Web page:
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Zombie World; It’s Perfectly Safe

Shocktoberfest is open from Sept. 14-Nov. 9, where thousands of Halloween enthusiasts come to view thirteen unique attractions and exhibits. Carly O'Neill/The Snapper

Carly O’Neill
Features Editor

Located in Sinking Spring, near Reading, Pa., Shocktoberfest began in 1991 as a simple haunted hayride called Maniac Mountain. In 1997 after The Toxic Asylum Haunted House was added, the company changed its name to Shocktoberfest, to convey to thrill seekers that it was more than just a hayride. 

28 years later, Shocktoberfest has grown into 13 boundary testing attractions all centered around a “Jurassic World” theme, but with brain hungry zombies instead of dinosaurs. 

Zombie World takes visitors on a tour through the park where they get to feel the aftermath of these creations. I suggest starting your walking dead experience off with the Zombie Safari Haunted Hayride, with an optional paintball version, where you’ll get to see the high-tech security the park uses to keep the zombies from ripping people’s faces off. This attraction starts off with an introduction given by your tour guide throughout the ride. The Jurassic World theme is continuously incorporated, as you are shown a video of a zombie trainer attempting to tame the zombies, just like Chris Pratt’s character, Owen, when he was responsible for controlling the raptors. 

It wouldn’t be zombie world without the stereotypical bad guy trying to capture a zombie to sell to the government. Sound familiar? A security guard re-enacts Vic Hoskins character, played by Vincent D’Onofrio in Jurassic World, and rigs the hayride to allow riders to try to capture a zombie by temporarily turning off the security systems. 

This year’s “Jurassic World” approach at Shocktoberfest is one in a series of changing themes over the years.

In 2001, Shocktoberfest shelled out $100,000 on the Biochemical Plant scene during the hayride, consisting of a two-story high mother worm animatronic and her eight babies. At the time this was the turning point for Shocktoberfest, as they set a new bar for haunted hayrides. 

In 2004 the park unveiled “Prison of the Dead,” a 50,000 sq. ft. prison that the attraction discloses was supposedly once home to a state psychiatric hospital, a state penitentiary, and a chemical processing plant. This was proved to simply be a marketing tactic, but Graffius Burial Vault Company, a funeral service and cemetery, is only a short distance away.

Hungry zombies await behind the glass adding to the overall undead experience here at Zombie World. Carly O’Neill/The Snapper

This year’s version of the Halloween attraction begins with contenders boarding an actual inmate bus that transports them to the Prison of the Dead, where the cells are now filled with not so tame zombies. The attraction delivers on its promising popularity, as you follow closely behind your group to not get lost in the darkness. From torturous prison guards creeping around every turn, to nearly crawling through tunnels to try and escape the prison, this attraction will certainly leave you with goosebumps if you manage to make it out.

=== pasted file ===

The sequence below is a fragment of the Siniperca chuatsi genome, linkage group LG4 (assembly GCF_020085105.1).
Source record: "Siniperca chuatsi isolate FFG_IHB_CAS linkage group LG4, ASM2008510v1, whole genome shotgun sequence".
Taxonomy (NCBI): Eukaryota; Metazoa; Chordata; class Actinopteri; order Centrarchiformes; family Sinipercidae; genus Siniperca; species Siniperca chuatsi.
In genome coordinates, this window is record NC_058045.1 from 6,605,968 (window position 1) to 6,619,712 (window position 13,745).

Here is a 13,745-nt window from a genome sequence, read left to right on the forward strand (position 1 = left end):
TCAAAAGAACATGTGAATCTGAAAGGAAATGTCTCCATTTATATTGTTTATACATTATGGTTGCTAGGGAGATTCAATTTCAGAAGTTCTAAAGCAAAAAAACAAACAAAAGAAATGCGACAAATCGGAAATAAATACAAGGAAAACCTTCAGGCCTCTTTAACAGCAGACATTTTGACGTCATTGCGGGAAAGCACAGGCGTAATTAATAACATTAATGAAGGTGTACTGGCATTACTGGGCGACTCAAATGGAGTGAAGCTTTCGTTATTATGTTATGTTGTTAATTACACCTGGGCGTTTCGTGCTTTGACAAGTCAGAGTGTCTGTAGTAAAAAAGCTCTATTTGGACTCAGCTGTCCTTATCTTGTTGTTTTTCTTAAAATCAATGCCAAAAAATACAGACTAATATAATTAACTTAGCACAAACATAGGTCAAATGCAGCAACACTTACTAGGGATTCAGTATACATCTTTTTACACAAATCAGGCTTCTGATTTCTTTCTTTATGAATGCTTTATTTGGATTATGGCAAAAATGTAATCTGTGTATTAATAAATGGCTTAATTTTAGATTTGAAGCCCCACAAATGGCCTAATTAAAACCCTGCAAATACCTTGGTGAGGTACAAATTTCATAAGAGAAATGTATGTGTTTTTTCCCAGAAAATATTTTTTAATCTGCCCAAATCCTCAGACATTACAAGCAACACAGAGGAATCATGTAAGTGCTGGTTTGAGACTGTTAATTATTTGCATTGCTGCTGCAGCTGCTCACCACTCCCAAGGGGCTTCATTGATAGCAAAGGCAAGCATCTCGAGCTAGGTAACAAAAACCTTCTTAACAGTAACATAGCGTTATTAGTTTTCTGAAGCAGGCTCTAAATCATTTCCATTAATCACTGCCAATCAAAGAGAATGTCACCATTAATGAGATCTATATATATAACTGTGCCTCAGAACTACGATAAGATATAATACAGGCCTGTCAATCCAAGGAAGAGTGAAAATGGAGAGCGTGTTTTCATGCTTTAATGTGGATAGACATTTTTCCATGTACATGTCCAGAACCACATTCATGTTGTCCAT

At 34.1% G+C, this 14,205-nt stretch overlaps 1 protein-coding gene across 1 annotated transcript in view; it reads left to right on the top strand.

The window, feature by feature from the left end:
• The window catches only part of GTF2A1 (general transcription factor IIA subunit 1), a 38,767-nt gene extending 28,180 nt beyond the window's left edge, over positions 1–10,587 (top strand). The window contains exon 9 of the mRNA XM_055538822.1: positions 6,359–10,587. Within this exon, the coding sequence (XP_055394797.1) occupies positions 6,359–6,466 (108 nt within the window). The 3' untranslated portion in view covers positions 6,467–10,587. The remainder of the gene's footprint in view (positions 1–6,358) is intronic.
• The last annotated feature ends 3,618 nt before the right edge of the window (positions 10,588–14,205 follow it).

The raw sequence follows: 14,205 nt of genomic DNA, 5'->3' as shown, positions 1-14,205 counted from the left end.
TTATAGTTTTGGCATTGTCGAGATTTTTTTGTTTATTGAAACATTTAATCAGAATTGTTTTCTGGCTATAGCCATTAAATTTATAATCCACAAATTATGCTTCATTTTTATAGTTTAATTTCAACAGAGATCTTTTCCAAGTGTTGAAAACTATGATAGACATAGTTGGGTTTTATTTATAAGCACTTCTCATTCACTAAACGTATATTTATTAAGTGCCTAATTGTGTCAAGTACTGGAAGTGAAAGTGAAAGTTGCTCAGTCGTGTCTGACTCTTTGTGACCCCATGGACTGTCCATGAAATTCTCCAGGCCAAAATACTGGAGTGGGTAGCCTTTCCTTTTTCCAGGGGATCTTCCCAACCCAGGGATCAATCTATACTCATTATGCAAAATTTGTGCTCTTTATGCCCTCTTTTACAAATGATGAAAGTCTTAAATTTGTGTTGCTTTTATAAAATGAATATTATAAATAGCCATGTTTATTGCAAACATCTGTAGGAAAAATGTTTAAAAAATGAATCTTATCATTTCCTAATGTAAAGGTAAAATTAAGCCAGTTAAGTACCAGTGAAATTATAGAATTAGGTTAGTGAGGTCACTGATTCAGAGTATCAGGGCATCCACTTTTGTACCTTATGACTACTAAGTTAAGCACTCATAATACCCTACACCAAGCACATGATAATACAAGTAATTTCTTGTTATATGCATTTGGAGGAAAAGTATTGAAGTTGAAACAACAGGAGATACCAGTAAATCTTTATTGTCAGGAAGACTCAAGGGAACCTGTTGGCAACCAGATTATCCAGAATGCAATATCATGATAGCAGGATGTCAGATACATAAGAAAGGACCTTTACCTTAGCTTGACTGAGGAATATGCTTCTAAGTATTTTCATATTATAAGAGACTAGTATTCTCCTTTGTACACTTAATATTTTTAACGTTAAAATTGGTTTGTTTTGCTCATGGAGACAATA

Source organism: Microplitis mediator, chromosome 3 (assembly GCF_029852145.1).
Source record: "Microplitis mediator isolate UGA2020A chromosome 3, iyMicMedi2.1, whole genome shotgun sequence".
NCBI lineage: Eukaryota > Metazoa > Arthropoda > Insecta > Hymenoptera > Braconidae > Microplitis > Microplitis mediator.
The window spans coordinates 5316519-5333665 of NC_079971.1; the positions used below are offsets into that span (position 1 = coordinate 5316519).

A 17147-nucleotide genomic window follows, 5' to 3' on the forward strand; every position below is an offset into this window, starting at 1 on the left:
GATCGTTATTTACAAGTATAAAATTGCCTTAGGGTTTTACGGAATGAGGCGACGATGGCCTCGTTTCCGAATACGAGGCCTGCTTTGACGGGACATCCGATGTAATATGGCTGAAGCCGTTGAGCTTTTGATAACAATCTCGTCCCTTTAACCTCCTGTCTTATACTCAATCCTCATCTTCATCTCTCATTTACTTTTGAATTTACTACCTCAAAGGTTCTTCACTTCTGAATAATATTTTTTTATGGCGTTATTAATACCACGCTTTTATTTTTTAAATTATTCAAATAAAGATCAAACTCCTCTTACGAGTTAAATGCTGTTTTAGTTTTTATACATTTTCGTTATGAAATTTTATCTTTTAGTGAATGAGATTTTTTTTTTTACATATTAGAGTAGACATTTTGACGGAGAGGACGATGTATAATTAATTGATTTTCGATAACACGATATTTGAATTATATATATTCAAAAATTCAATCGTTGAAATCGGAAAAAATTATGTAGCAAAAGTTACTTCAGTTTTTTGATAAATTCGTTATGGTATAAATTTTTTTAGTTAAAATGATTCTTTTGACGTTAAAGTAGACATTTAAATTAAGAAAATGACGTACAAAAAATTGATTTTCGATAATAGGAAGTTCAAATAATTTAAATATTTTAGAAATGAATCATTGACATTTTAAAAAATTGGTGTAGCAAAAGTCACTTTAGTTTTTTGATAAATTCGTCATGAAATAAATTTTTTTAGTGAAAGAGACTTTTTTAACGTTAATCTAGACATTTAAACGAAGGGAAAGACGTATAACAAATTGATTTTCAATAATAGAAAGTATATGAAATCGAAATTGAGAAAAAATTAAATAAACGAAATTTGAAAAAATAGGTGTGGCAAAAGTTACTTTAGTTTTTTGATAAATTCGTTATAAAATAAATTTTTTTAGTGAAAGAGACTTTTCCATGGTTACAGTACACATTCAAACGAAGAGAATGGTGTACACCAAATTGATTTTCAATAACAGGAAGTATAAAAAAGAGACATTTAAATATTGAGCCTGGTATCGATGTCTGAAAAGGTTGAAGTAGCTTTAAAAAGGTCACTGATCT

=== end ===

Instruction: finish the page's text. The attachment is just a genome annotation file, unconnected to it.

The Unknown 2.0 attraction is internationally recognized for its abnormal scare options. For those looking to go the extreme route, on Fridays and Saturdays at 7pm strip down to your underwear and attempt the “Almost Naked and Scared Challenge” for a new sense of vulnerability. Otherwise, go through fully clothed but beware, for the doctor has many experiments planned for you and your group. 

You start off your journey in a holding room where the doctor and his assistant test your group to see if you’ll make for acceptable subjects in his experiments. The twist is you’re watching this introduction video through 3D lenses as bursts of air and sounds of electric shocks overtake your senses. 

You then venture into the unknown while darkness and outlines of electric animatronic zombies linger throughout the attraction. 

Still thirsty for more? Well you’re in luck because the festival offers ten more attractions including zombie laser tag, a zombie night run, escape rooms, and a “zombie experience” where you’ll be transformed into a creature of the night with professional scary makeup.

If you’re looking for something truly out of the ordinary, try out Shocktoberfest’s new “Torture Chamber.” This spa-like experience offers a 15 or 30-minute full body massage, but instead of traditional essential oils and hot rocks, you will be exposed to warm blood and bones, as well as intense environmental conditions and unsettling music. 

There are also music festivals, monster bashes, and brew fests held throughout the holiday season, including the festivals own “Ghouls Gone Wild! Drag Show.”

Shocktoberfest is about to wrap up its attractions, but not without a final Big Bang. Don’t miss their blackout and hooded hayride experience this upcoming weekend from Friday, November 8 to Saturday, November 9th. Prepare to have your sight and senses stripped from you as the comforting lights go permanently out.